European M&A Antitrust:A Round-up of 2006Gas de France/SuezPursuant to a Phase II investigation and a substantial remediespackage, the Commission cleared the merger of Gaz de France(GDF) with Suez on 14 November 2006. The agreed remedieswere consistent with the aims of the Commission’s ongoingenergy sector inquiry (see below), which has highlighted theneed for ownership unbundling, and separation of supply andinfrastructure in the electricity and gas sectors.GDF is the incumbent gas operator in France, and had jointcontrol of SPE, the second largest player in the Belgian gasand electricity market. In Belgium Suez was the incumbentgas operator (Distrigaz) and electricity operator (Electrabel),and controlled gas infrastructure (Fluxys). In France, Suez wasa new entrant in the gas and electricity sectors.Alcatel/LucentThe Commission cleared the proposed merger of the Frenchcompany Alcatel and the US firm Lucent Technologiespursuant to a Phase I decision on 24 July 2006. Nocommitments were required.Both undertakings were active in the supply oftelecommunications equipment and services to worldwidecommunications network operators.In particular, the Commission reviewed the impact of thepotential merger on the supply of optical networking productswhich are used for long distance transmission, and broadbandaccess solutions.The Commission determined that despite the significantcombined market shares post merger, these product areaswould remain competitive due to the presence of theremaining effective competitors, and the countervailing buyerpower of the network operator customers. The presence ofcountervailing buyer power is typical of bidding markets.The Commission initiated a Phase II investigation in June2006, as it had identified significant competition concerns.The merged entity would combine the supply activities ofthe two main Belgian gas and electricity operators, combinetwo out of the three main French gas operators, controlthe majority of French and Belgian gas imports, and controlessential infrastructure.The Commission identified a number of concerns in Franceand Belgium, including the removal of the competitive forcewhich the parties had increasingly exerted upon each other,and the structure and integration of the gas and electricitysectors.The remedies package included Suez’s divesture of Distrigazto a third party to be approved by the Commission, GDF’sdivesture of its 50% shareholding in SPE, the reorganisationof Fluxys and relinquished control over the Fluxys regulatedactivities. It also included a number of other commitmentsincluding investment projects.Antitrust & Competition Insight – mergermarket 2006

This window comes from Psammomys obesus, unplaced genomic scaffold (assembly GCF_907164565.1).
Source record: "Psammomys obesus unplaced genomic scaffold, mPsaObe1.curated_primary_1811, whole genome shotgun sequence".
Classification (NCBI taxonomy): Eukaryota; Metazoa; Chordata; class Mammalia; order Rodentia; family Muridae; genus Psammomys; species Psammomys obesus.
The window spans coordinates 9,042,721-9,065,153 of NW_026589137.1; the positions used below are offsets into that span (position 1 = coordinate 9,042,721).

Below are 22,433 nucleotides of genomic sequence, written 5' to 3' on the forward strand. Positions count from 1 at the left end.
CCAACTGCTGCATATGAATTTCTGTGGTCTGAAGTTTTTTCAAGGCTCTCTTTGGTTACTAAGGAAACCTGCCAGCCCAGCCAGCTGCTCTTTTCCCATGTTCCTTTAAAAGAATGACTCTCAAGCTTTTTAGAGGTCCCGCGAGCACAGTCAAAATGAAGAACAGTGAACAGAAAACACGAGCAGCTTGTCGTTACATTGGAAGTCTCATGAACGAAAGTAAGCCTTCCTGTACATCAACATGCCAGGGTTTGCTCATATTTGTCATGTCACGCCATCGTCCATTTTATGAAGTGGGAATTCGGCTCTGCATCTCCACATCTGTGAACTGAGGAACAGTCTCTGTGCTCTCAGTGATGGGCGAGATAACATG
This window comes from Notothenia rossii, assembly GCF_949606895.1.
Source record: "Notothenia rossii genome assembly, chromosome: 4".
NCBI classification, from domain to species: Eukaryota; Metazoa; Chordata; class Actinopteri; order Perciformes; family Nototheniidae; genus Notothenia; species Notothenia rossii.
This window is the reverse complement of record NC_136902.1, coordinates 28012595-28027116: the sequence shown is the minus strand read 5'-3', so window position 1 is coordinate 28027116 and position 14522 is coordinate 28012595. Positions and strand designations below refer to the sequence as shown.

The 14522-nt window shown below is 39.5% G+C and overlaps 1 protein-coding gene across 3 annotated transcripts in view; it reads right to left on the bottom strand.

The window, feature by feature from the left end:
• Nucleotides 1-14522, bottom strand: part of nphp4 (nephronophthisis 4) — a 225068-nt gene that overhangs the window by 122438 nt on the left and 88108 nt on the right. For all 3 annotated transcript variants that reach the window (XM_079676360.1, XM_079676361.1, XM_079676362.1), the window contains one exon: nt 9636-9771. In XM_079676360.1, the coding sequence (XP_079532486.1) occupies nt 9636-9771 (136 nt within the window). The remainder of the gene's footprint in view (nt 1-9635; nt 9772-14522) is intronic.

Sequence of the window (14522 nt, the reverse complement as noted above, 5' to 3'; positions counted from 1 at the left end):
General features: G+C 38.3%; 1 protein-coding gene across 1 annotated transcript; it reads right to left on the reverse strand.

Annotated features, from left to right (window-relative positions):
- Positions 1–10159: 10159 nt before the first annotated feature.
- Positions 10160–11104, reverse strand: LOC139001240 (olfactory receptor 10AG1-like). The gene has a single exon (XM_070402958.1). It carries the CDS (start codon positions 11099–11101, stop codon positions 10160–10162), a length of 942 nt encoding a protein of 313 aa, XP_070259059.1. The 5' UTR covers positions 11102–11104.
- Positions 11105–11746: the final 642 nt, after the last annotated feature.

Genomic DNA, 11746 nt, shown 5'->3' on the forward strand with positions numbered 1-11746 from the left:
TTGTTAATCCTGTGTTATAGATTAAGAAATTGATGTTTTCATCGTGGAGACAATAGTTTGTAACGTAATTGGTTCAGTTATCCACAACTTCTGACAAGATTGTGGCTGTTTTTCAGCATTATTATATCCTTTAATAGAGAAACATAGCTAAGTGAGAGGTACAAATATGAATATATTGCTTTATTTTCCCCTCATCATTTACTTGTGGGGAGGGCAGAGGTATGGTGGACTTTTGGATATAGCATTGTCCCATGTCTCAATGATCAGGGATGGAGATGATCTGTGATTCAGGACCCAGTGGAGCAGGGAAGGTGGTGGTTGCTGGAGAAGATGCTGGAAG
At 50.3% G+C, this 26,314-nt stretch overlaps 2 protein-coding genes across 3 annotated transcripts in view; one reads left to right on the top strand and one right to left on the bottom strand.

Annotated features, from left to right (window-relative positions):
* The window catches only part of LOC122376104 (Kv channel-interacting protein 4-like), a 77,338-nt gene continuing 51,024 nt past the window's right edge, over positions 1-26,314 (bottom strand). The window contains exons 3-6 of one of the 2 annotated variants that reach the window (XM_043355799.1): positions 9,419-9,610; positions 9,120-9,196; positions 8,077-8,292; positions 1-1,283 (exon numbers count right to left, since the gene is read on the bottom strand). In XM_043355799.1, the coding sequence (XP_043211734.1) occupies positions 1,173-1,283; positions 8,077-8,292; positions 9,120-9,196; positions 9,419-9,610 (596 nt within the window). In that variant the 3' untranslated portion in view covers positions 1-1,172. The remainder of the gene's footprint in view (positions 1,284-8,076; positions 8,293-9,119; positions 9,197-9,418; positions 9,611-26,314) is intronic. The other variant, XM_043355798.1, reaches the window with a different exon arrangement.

European M&A Antitrust:A Round-up of 2006Sector InquiriesThe Commission launched a number of sector inquiries in2005, pursuant to Article 17 of Regulation 1/2003, and theseinquiries have progressed in 2006.Energy Sector Inquiry UpdateThe Commission launched its inquiry into competition in thegas and electricity sectors in 2005.A preliminary report was published on 16 February 2006identifying market concentration at the wholesale levels,vertical foreclosure preventing new entry, limited cross-bordertrade and lack of information transparency.The final report with potential legislative, structural andenforcement recommendations is expected in early 2007.Policy ReviewsFinancial Services Sector InquiryThe Commission opened inquiries in 2005 into the retailbanking sector, focusing on market fragmentation andbarriers to competition, and the business insurance sector,focusing on characteristics of the sector, the behaviour ofmarket players including the nature of horizontal and verticalrelationships and barriers to market entry.During the course of 2006, the Commission progressed itsreform of state aid and Article 82 of the EC Treaty.State Aid ReviewThe Commission split out the retail banking sector inquiry into(1) current accounts and related services, and (2) paymentcards, and published interim reports on 17 July 2006 and 12April 2006, respectively.State aid refers to benefits provided directly or indirectly bya national, regional or local government to companies. Incertain circumstances state aid is viewed as anti-competitiveas it may give a company an unfair competitive advantage.State aid can take a number of forms including direct grants,tax breaks and loan guarantees.The interim reports set out the results of the Commission’sfactual findings and understanding of the industries andinvited comments thereon. The interim report on paymentcards focused comparatively more on profitability andrevenues.In February 2006, the Commission published the results ofits consultation on the State Aid Action Plan (launched inJune 2005), which aims to reform state aid rules in order toimprove administration and procedures, and introduce a moreeconomic based approach.In 2006 the Commission conducted its fact finding exerciseinto business insurance.On 19 July, the Commission adopted Risk Capital Guidelineswhich provide guidance on when state aid for risk capitalinvestment in small and medium sized enterprises (SMEs) willbe compatible with state aid rules. The guidelines capture jointfunding by the state and private investors in SMEs who are atan early stage of development. These guidelines form part of awave of measures intended to reflect a more refined economicbalance, and simplify the application of state aid rules. – Antitrust & Competition Insight mergermarket 2006